The vector for the first processing element is used to structure the code for the branch in block 1, while the vectors for the second and fourth processing elements are used to structure code for the branches in blocks 2 and 3, respectively. Note that the vector affects the ending of the current basic block and the beginning of the next basic block or blocks. Thus, the branch 104 affects the ending of block 1 and the beginnings of blocks 2 and 3, while branch 107 affects the ending of block 2 (and the beginning of a block that is not shown). Similarly, branch 108 affects the ending of block 3 (and the beginning of a block that is not shown). Note that the beginnings of the branched-to blocks, e.g. blocks 2 and 3, match the ending of the branching block, e.g. block 1. Note that, in this example machine, the originating processing element can respond to a branch on the next cycle, so the originating processing element has a latency of 1.
A compiler, using the vectors, can schedule the execution of the program with respect to the processing elements. Referring to
Each of the processing elements 202 includes an instruction memory for holding instructions to be processed by its function unit. When a branch command is executed by one of the processing elements, the name of the branch-to basic block is transmitted to the desired processing elements. This named program location is translated (e.g. by content addressable RAM or table lookup) to potentially distinct actual program locations within each of the separate instruction memories for each of the branch units. After the new branch target is reached, each of the processing elements begins independently sequencing through the code from the branch-to basic block.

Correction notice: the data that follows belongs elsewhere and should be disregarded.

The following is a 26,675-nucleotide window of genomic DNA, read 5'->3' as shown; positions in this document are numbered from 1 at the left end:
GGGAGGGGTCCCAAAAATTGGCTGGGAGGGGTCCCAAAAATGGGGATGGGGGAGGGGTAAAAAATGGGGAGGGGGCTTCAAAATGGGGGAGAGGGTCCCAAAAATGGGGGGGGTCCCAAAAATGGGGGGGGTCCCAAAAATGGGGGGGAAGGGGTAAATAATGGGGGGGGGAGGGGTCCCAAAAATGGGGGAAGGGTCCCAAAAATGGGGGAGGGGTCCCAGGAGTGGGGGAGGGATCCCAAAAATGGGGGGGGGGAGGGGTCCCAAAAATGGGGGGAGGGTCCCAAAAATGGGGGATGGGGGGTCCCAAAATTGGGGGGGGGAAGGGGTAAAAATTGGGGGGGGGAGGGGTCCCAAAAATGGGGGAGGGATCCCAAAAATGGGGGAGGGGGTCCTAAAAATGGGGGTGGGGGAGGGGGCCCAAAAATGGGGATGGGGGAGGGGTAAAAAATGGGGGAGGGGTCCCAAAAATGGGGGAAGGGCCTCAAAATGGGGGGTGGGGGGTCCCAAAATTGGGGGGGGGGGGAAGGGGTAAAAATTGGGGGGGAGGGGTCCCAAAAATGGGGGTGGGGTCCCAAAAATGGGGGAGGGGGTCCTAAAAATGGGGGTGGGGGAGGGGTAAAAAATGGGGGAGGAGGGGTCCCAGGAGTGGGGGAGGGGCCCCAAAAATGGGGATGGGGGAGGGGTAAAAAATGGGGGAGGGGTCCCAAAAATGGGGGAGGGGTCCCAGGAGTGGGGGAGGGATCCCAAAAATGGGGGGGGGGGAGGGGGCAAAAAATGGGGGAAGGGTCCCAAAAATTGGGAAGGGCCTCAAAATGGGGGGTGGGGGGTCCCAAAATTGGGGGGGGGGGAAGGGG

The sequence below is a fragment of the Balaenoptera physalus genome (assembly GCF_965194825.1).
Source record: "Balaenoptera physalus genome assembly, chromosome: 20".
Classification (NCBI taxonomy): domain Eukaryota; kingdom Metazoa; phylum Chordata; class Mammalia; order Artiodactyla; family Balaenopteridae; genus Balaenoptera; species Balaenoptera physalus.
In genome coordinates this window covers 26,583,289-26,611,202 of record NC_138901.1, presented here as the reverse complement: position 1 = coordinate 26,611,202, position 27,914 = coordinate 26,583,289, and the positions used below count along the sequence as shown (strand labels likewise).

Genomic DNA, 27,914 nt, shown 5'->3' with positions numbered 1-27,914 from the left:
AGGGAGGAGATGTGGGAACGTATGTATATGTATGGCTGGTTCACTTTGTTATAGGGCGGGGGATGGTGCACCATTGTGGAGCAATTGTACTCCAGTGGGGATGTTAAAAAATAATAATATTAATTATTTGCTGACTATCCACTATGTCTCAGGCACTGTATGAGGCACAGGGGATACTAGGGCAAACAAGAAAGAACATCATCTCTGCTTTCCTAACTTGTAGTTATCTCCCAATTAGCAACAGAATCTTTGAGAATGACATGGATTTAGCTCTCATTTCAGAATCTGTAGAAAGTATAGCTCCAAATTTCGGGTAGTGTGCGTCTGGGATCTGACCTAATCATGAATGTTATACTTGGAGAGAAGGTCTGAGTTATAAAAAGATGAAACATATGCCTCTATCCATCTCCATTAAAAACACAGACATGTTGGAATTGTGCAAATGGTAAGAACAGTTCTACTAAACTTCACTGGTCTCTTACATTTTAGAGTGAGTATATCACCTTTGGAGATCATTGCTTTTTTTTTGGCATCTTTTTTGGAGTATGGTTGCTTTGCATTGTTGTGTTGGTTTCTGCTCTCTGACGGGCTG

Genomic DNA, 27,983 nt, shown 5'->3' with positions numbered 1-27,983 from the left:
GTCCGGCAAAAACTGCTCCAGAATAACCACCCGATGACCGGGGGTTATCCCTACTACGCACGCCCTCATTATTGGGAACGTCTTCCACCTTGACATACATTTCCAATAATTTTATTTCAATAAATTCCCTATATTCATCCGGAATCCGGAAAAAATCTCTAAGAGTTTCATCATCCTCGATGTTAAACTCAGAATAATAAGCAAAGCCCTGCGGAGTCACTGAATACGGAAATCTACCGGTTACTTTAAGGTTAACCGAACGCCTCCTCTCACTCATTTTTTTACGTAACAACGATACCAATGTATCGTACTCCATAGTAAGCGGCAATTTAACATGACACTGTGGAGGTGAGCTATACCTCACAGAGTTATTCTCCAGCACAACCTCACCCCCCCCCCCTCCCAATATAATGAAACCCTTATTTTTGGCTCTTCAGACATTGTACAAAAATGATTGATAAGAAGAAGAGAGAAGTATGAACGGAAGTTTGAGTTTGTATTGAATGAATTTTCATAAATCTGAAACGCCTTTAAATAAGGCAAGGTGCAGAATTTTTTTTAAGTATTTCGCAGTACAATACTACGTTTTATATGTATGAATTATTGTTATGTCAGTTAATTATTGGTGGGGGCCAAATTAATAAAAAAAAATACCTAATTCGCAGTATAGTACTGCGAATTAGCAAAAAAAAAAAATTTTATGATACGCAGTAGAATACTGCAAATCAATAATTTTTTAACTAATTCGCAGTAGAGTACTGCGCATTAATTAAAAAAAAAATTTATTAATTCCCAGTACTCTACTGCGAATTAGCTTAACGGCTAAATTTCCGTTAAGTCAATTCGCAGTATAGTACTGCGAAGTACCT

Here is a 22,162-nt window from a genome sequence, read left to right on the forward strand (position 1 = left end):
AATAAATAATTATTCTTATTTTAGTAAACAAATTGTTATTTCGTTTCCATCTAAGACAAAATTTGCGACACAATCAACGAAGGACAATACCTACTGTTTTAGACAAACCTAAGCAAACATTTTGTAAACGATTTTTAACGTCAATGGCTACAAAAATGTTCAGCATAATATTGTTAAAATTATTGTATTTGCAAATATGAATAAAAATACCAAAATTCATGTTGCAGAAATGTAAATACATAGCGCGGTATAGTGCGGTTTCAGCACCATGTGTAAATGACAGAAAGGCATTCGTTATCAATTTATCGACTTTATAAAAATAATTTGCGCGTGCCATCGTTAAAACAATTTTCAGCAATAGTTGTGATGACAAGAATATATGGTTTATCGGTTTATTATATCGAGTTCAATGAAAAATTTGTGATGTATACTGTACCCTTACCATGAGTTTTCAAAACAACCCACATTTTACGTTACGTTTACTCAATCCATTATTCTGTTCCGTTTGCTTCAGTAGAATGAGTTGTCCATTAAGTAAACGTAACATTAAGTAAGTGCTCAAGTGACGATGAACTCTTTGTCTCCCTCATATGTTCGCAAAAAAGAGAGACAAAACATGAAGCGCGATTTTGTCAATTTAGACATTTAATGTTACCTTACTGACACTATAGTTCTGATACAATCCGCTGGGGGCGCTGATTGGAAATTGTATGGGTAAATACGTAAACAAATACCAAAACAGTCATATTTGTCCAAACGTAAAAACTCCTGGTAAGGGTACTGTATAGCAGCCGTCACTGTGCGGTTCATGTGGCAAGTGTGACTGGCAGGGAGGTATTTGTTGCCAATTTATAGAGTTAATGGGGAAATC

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|Citing Patent||Filing date||Publication date||Applicant||Title|
|US8086706||Mar 22, 2011||Dec 27, 2011||Samsung Electronics Co., Ltd.||System and method for self configuration of reconfigurable systems|
|US20110173306 *||Mar 22, 2011||Jul 14, 2011||Schlansker Michael S||System and method for self configuration of reconfigurable systems|
|U.S. Classification||712/24, 712/234|
|International Classification||G06F15/00, G06F15/76, G06F9/38|
|Cooperative Classification||G06F9/3836, G06F9/3887|
|Dec 31, 2002||AS||Assignment|